April 27th, 2012

Do votes grow on trees?

by  Rob Gillies

 

The biggest job in UK local government is up for grabs on May 3rd, as voters hit the polls for the London Mayoral election. Whilst it may not quite match the razzmatazz of the US democratic process, it has thrown up one or two highlights. You may have seen Peter Jones’s comparison of the green policies of the would-be Republican nominees – in the same spirit, what do the mayoral candidates have to offer an environmentally minded Londoner?

For the most unusual proposal, you need look no further than the BNP’s Carlos Cortiglia, who claims that ‘killing drug traffickers will help save the planet by reducing pollution’. However, let’s focus on the manifestos of the four front-runners: Johnson, Livingstone, Paddick and Jones. Livingstone, Jones and Paddick variously propose to address energy efficiency, waste, transport emissions and small-scale energy generation. Boris has six manifesto documents, but despite finding room to devote a whole one to the Olympics, gives environmental issues a wide berth in favour of discussing the economy, crime, transport, council tax and older people.

Boris and Brian seem to have decided that the environmental problem upper-most in Londoner’s minds is not waste or energy but a shortage of trees. Johnson’s ‘9 point plan for London’ contains a promise to plant a generous 20,000 (perhaps to offset the 172 pages needed to print out his manifesto). But he is thoroughly outdone by Paddick’s pledge of an extra 2 million by 2025 to ‘reduce the urban heat island effect’. Jenny Jones isn’t joining in the tree top trumps game, but would protect the existing ones from over-zealous pruning. Meanwhile Ken eschews the dendrophile vote and is instead backing wild flower corridors and measures to help London’s bee population. Sadly, he offers no news on newts.

 

Is waste a vote-winner?

LetsRecycle has helpfully summarised the would-be mayors’ proposals on waste and recycling from which a few points jumped out at me. Three candidates think waste sufficiently important to merit a section in their manifesto. Jenny Jones pledges to make London a ‘zero waste city’ by 2030; Paddick offers a ‘long term goal of zero waste’ but hedges his bets on the timescale; and Ken sets his sights on 2025, but only offers zero waste to landfill, matching the target Boris included in his  Municipal Waste Strategy.

Mayor of London's office - geograph.org.uk - 1498593

London's City Hall. Photo by Graham Horn, via Wikimedia Commons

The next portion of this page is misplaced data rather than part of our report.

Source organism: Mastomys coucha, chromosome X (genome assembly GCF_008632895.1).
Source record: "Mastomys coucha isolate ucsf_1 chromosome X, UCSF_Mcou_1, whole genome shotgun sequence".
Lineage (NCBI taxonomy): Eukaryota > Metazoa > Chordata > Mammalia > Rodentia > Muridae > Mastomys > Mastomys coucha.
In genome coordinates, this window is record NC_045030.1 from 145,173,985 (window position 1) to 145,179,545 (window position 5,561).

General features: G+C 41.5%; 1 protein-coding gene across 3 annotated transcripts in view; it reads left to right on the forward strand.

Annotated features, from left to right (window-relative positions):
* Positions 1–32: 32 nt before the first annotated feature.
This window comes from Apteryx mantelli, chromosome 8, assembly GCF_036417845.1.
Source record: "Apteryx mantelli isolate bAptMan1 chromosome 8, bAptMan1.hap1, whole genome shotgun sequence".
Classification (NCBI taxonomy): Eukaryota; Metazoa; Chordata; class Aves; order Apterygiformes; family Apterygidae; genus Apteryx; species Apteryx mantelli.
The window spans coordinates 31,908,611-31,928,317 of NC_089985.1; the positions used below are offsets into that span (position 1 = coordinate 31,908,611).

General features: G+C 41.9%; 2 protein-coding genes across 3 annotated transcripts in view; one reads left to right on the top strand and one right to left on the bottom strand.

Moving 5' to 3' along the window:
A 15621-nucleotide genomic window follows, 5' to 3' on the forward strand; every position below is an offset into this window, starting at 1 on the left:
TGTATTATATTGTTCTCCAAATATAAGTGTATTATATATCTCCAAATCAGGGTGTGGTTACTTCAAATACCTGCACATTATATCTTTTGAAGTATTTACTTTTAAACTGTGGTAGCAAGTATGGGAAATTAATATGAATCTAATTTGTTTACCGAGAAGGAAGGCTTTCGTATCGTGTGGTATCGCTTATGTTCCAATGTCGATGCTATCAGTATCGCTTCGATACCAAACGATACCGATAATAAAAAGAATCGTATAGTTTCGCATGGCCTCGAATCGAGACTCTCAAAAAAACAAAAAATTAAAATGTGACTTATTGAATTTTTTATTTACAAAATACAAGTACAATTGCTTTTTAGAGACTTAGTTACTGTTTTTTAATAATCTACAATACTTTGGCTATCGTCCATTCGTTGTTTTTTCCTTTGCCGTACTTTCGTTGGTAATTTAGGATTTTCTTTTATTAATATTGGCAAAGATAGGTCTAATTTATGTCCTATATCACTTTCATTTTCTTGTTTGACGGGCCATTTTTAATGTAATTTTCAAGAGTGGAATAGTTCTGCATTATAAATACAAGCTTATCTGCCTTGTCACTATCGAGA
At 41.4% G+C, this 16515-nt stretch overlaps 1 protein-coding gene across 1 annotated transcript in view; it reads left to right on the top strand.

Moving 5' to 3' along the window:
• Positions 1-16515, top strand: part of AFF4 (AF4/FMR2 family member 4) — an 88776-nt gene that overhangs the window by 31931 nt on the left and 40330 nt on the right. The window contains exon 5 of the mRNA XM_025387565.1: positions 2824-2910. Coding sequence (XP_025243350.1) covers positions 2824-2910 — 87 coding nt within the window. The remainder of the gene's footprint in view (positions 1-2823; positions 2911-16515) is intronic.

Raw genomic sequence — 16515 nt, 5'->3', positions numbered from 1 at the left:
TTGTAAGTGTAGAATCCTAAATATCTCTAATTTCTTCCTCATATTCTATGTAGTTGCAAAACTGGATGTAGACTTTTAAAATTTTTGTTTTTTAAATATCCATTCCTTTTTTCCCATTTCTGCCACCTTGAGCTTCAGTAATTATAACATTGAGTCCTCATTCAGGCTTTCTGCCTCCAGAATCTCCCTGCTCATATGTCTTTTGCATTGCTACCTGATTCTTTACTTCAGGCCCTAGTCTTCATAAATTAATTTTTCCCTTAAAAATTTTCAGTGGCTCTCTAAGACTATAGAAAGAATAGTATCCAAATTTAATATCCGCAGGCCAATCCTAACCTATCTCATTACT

Where will London’s waste go if not to landfill? There’s a consensus behind increasing Anaerobic Digestion (AD) capacity, with Ken taking the role of head cheerleader and offering at least one AD plant in every borough by 2020. Views differ on how new infrastructure might be delivered: whilst Brian Paddick would work with the London Waste and Recycling Board (LWARB), Ken doesn’t seem so keen, claiming LWARB has ‘failed to deliver’ the treatment facilities required. But while he has stated his opposition to new incineration capacity in London, he hasn’t set out much detail on how he would refocus spending.

 

Who will have local authority?

No matter how they are built, these hungry new AD facilities will want feeding. But as things stand, the Mayor has limited powers to affect how waste is collected in different boroughs. A number of the candidates want this to change, making the well-worn argument that, despite the effort local authorities put into explaining what can be recycled, the differences between boroughs are confusing for residents.

Livingstone no doubt still bears the scars from his attempts to set up a single London Waste Authority back in 2006, which were not in the end supported by his party colleagues in Whitehall. This time, with the coalition in power, he hasn’t proposed to wrest control of collection systems from the boroughs. Instead he advocates a pan-London minimum standard for recycling, ensuring commonality on ‘at least the basic paper, cans, bottles and plastics’, leaving authorities free to exceed this if they wish. However, he seems to have forgotten about the food waste he needs to keep all those new AD plants operating.

Jenny Jones boldly proposes to advance food waste collection by pledging to ‘lobby the Government to give the Mayor power to roll out a consistent set of recycling services across London boroughs’. Recognising that councillors might raise just a smidgeon of opposition to this power grab, she adds that in the meantime she’ll ‘push’ boroughs to ensure that ‘as a minimum’ every home has a weekly separated recyclables and food waste collection. It’s probably wise that she has a plan B, since the coalition, wedded as it is to the idea of localism, may not be eager to strip London boroughs of their powers to choose their own collection systems.

Brian Paddick also wants to influence what boroughs collect, by getting each to introduce a weekly food waste service and to improve the service offered to those living in flats. For him, this is a step towards his rather intriguing sounding ‘comprehensive system of separate wet and dry collections’.

What of Boris? The fact that you have to look at his Municipal Waste Management Strategy rather than his manifesto suggests that if Londoners re-elect him they shouldn’t expect a raft of new initiatives. It suggests that whilst Livingstone, Paddick and Jones think there might be a few votes in expanding recycling, when it comes to his waste policies Boris prefers re-use.

 

Rob Gillies

 

Rob Gillies

 

4 comments on “Do votes grow on trees?

  1. Phillip Ward on said: